The leak of classified documents leading to Jack Teixeira’s arrest has immediately prompted a wave of conjecture about the perpetrator’s motivations, about the importance of the material now circulating, and about the state of U.S. intelligence agencies.
Theoretically, one might speculate that Jack Texeira was trying to follow in the steps of activists such as Julian Assange and Edward Snowden who believed there was a need to stop nations from meddling in the lives of their citizens and risked the same consequences for exposing secrets damaging to the United States. However, for the moment and as far as we know, it rather seems that this young computer technician — who has been with the Massachusetts National Guard for the last four years — merely intended to show off to his friends on the Discord group. That would explain the mishmash of subjects that were disclosed without any priority and with no other objective than to share everything that passed through his hands, from images of the Chinese balloon that recently flew across American airspace to news about Ukraine, South Korea and Egypt.
With regard to the disseminated material, Joe Biden himself has been quick to assert that the information is outdated and absolutely irrelevant. The truth is that there are no surprises in the portrait of the U.S. as a nation that spies on its own allies in the presence of NATO members’ special operations units on Ukrainian soil, in acknowledging the difficulties on the part of Kyiv to launch the offensive seeking to disrupt the Russian invasion, or even in the remark about the Wagner mercenary group trying to obtain ammunition from Turkey and about Egypt’s plans to supply rockets to Russia. In short, nothing will change the dynamics of warfare in Ukraine no matter the military casualties acknowledged in those documents, no matter the ammunition and artillery Kyiv may have, or the data on the new brigades supplied with NATO equipment, predictably in charge of playing the lead in the Ukraine offensive.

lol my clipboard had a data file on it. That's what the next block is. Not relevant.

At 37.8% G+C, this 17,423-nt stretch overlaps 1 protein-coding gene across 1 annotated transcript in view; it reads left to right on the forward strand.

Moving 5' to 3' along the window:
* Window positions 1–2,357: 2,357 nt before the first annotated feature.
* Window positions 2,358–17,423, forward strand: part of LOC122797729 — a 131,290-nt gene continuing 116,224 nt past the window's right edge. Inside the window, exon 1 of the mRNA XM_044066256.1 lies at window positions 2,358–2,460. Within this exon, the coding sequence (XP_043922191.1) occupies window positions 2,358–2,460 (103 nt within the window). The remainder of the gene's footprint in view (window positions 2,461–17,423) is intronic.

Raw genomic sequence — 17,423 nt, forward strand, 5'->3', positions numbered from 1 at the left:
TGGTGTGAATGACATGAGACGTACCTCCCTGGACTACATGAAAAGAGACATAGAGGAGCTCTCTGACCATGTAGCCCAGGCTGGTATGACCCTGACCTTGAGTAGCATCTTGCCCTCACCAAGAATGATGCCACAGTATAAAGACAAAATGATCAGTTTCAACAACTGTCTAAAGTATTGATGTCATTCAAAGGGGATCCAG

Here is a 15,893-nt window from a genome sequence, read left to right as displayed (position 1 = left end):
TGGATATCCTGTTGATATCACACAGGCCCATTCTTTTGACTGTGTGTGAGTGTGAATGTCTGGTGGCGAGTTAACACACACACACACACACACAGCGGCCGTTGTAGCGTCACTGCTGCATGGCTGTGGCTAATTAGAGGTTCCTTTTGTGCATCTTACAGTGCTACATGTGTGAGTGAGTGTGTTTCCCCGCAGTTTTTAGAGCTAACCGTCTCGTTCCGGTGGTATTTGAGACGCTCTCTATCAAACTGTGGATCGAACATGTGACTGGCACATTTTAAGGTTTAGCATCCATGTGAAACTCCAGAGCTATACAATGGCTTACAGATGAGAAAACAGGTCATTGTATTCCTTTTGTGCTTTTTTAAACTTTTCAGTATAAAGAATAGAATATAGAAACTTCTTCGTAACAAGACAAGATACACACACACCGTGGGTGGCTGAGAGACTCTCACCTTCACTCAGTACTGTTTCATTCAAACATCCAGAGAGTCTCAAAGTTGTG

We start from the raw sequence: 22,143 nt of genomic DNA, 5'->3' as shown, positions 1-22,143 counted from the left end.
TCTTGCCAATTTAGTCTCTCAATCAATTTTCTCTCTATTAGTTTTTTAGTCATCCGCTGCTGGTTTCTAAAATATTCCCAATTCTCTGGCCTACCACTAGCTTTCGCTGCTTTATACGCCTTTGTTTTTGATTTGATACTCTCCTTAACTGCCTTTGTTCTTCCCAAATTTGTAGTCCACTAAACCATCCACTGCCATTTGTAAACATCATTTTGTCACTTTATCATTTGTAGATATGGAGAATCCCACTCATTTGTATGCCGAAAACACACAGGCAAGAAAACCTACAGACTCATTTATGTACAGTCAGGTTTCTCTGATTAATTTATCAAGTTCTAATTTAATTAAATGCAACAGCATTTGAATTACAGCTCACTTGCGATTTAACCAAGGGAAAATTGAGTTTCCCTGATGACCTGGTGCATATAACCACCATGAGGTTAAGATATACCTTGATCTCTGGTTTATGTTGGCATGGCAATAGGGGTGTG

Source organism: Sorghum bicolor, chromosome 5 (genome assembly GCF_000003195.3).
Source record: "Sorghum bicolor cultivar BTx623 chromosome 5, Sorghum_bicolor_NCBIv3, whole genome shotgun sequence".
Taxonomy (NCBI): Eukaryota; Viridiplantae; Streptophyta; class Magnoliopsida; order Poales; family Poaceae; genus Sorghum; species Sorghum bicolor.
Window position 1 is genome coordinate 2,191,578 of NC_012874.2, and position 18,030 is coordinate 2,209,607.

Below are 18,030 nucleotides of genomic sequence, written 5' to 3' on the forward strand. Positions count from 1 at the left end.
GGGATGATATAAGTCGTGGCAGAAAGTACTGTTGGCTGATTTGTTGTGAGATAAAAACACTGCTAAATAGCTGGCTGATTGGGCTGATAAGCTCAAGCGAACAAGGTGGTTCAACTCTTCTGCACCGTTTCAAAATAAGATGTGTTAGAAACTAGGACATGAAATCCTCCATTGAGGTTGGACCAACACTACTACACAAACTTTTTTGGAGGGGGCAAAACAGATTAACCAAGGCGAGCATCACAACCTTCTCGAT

What seems to be more serious is the effect caused by the leaks in the United States intelligence network, starting with the question of how a low-level technician from a unit that is not meant to intervene outside of Massachusetts has access to such high-level information. An estimated 1.3 million Americans have security clearance to handle classified information, yet beyond debating whether this number is too big or too small, we are left with the lasting impression that there is an obvious mistake with regard to the criteria used to grant such access. The same is true about the mechanism used to control what circulates in social media, since nobody seems to have detected the criminal activity that Teixeira had been engaging in for months nor the leak of documents until very recently. All this shows that the scandals regarding intelligence materials that have added up since the leak to WikiLeaks 13 years ago have apparently failed to lead to improved security.
In any case, pending confirmation that what happened was the result of foolish behavior — for which Teixeira could face a lengthy prison sentence — along with a wealth of instruments used to service and manipulate disinformation, we cannot rule out the possibility that we face a bizarre system of information pollution with purposes that still escape us. We shall see.